"Cash " Vaughn, the deceased, and Johnnie Lankford, a son of the defendant Rosa Bell Nolan, became engaged in a fight at the coffee shop of the Jefferson Hotel on Pryor Street in Atlanta. The fight apparently arose from an argument concerning a girl named "Pinkie" whom the defendant referred to as her "play daughter." The testimony from witnesses for the state indicated that the argument was short, that the two men "went together" in a fight and that Lankford pulled a gun from a paper sack just before the fight began. The deceased, Vaughn, held Lankford's arm and the hand in which he had the gun. In the scuffle that ensued a gun was fired three or four times. The two men then went through the glass door from the coffee shop into the hotel lobby, then out onto Pryor Street and down toward the Big John beer tavern. Vaughn fell on the sidewalk and died. One witness saw Rosa Bell standing over him with a pistol in her hand pointed at Vaughn as he lay on the sidewalk, saying "I will kill you. I will kill you." Other witnesses heard a total of from five to seven shots in the coffee shop; some thought from two guns. The witnesses saw no gun in the hands of Vaughn. A .22 caliber pistol was dropped on the lobby floor by somebody, and the hotel desk clerk, who had called for the police, gave it to them when they arrived. Three .22 caliber bullets recovered from the body of the deceased were identified by a ballistics expert as having come from the pistol found on the floor of the lobby.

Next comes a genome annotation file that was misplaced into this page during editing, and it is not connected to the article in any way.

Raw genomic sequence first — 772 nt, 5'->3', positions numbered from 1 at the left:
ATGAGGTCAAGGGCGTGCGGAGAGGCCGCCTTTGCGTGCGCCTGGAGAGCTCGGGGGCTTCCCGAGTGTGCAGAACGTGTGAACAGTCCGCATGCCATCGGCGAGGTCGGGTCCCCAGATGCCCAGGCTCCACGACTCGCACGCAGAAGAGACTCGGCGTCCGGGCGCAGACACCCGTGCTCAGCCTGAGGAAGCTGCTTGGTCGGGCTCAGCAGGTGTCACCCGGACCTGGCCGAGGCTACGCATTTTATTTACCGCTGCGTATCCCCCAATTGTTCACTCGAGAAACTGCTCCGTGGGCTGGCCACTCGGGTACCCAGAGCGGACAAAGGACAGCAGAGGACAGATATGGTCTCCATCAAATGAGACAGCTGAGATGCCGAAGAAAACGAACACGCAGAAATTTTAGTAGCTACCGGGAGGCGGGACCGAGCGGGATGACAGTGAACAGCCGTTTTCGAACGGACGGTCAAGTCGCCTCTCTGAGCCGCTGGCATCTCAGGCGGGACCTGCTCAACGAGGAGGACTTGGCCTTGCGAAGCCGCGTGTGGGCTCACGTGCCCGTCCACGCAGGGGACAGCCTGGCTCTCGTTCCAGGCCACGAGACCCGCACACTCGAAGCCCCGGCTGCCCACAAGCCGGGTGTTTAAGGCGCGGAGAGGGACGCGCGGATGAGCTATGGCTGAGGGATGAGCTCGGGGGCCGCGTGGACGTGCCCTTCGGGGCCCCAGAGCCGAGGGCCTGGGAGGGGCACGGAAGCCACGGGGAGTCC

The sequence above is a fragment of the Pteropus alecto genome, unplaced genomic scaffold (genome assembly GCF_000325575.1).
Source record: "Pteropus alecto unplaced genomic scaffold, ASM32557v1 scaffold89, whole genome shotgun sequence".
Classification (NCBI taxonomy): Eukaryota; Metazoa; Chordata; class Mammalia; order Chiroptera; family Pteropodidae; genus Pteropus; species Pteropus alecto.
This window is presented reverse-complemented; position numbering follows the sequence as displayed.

Another gun, a .32 caliber pistol, was found in the pocket of the deceased at the hospital. It had been fired, from inside the pocket, one time.
Rosa Bell Nolan, the defendant, testified that she had been at the Big John beer tavern when notified that her son was in a fight at the Coffee Shop and that she went up there and found the struggle going on. She asserted that the deceased pulled a gun from his pocket, which was larger than a .22 caliber, and fired it toward her, and that she, having taken her son's .22 caliber pistol from him, fired back one or more times toward Vaughn.
State witnesses asserted that Rosa Bell had been in the coffee shop when the argument started, sitting at a booth, and that during the struggle between the men she pulled a gun from her breast and fired it toward Vaughn several times.
The officers arrived shortly after the incident, but found that Rosa Bell Nolan had left the scene. She was arrested some time later at her home.
Rosa Bell was indicted for murder, but convicted of voluntary manslaughter. She filed a motion for new trial which, after amendment, was overruled, and she appeals, enumerating as error the overruling of the motion as amended, and the denial to her of counsel for prosecuting an appeal. Held:
1. Appellant was represented at the trial and through the denial of her motion for new trial by counsel of her own choosing, is represented on this appeal by different but competent and able counsel which she has retained, and fails to demonstrate any error because of the alleged failure of the trial court to appoint counsel for the purpose of pursuing the appeal. This enumeration is without merit. Kellar v. State, 226 Ga. 432
, 434 (5) (175 SE2d 654